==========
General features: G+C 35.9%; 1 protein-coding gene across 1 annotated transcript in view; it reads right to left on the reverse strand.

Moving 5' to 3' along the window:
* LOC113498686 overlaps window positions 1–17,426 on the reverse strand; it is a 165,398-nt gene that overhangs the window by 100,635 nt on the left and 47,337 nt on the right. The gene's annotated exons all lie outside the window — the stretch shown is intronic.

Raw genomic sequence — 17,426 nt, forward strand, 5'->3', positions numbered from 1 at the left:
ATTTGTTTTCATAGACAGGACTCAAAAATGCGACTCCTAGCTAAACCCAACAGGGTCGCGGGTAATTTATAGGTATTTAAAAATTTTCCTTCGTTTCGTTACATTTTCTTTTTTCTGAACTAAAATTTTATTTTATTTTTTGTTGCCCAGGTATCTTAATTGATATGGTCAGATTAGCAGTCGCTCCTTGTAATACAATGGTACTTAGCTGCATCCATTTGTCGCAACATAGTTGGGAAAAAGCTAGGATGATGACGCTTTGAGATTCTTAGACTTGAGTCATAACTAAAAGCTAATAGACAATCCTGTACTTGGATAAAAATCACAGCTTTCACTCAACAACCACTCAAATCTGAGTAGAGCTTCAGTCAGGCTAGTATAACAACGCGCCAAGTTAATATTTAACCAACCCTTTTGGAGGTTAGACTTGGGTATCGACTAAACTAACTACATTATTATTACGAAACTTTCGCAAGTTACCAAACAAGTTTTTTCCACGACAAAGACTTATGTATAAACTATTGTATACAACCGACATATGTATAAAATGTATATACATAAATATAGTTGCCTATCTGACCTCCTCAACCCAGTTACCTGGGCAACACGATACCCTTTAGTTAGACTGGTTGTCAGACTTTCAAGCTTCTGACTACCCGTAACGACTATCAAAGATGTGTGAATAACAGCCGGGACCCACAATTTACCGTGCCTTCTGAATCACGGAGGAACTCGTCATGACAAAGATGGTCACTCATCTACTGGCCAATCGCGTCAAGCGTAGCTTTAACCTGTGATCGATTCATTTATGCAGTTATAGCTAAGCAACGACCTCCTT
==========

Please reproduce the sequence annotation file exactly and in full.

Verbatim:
General features: G+C 35.9%; 1 protein-coding gene across 1 annotated transcript in view; it reads right to left on the reverse strand.

Moving 5' to 3' along the window:
* LOC113498686 overlaps window positions 1–17,426 on the reverse strand; it is a 165,398-nt gene that overhangs the window by 100,635 nt on the left and 47,337 nt on the right. The gene's annotated exons all lie outside the window — the stretch shown is intronic.

Raw genomic sequence — 17,426 nt, forward strand, 5'->3', positions numbered from 1 at the left:
ATTTGTTTTCATAGACAGGACTCAAAAATGCGACTCCTAGCTAAACCCAACAGGGTCGCGGGTAATTTATAGGTATTTAAAAATTTTCCTTCGTTTCGTTACATTTTCTTTTTTCTGAACTAAAATTTTATTTTATTTTTTGTTGCCCAGGTATCTTAATTGATATGGTCAGATTAGCAGTCGCTCCTTGTAATACAATGGTACTTAGCTGCATCCATTTGTCGCAACATAGTTGGGAAAAAGCTAGGATGATGACGCTTTGAGATTCTTAGACTTGAGTCATAACTAAAAGCTAATAGACAATCCTGTACTTGGATAAAAATCACAGCTTTCACTCAACAACCACTCAAATCTGAGTAGAGCTTCAGTCAGGCTAGTATAACAACGCGCCAAGTTAATATTTAACCAACCCTTTTGGAGGTTAGACTTGGGTATCGACTAAACTAACTACATTATTATTACGAAACTTTCGCAAGTTACCAAACAAGTTTTTTCCACGACAAAGACTTATGTATAAACTATTGTATACAACCGACATATGTATAAAATGTATATACATAAATATAGTTGCCTATCTGACCTCCTCAACCCAGTTACCTGGGCAACACGATACCCTTTAGTTAGACTGGTTGTCAGACTTTCAAGCTTCTGACTACCCGTAACGACTATCAAAGATGTGTGAATAACAGCCGGGACCCACAATTTACCGTGCCTTCTGAATCACGGAGGAACTCGTCATGACAAAGATGGTCACTCATCTACTGGCCAATCGCGTCAAGCGTAGCTTTAACCTGTGATCGATTCATTTATGCAGTTATAGCTAAGCAACGACCTCCTT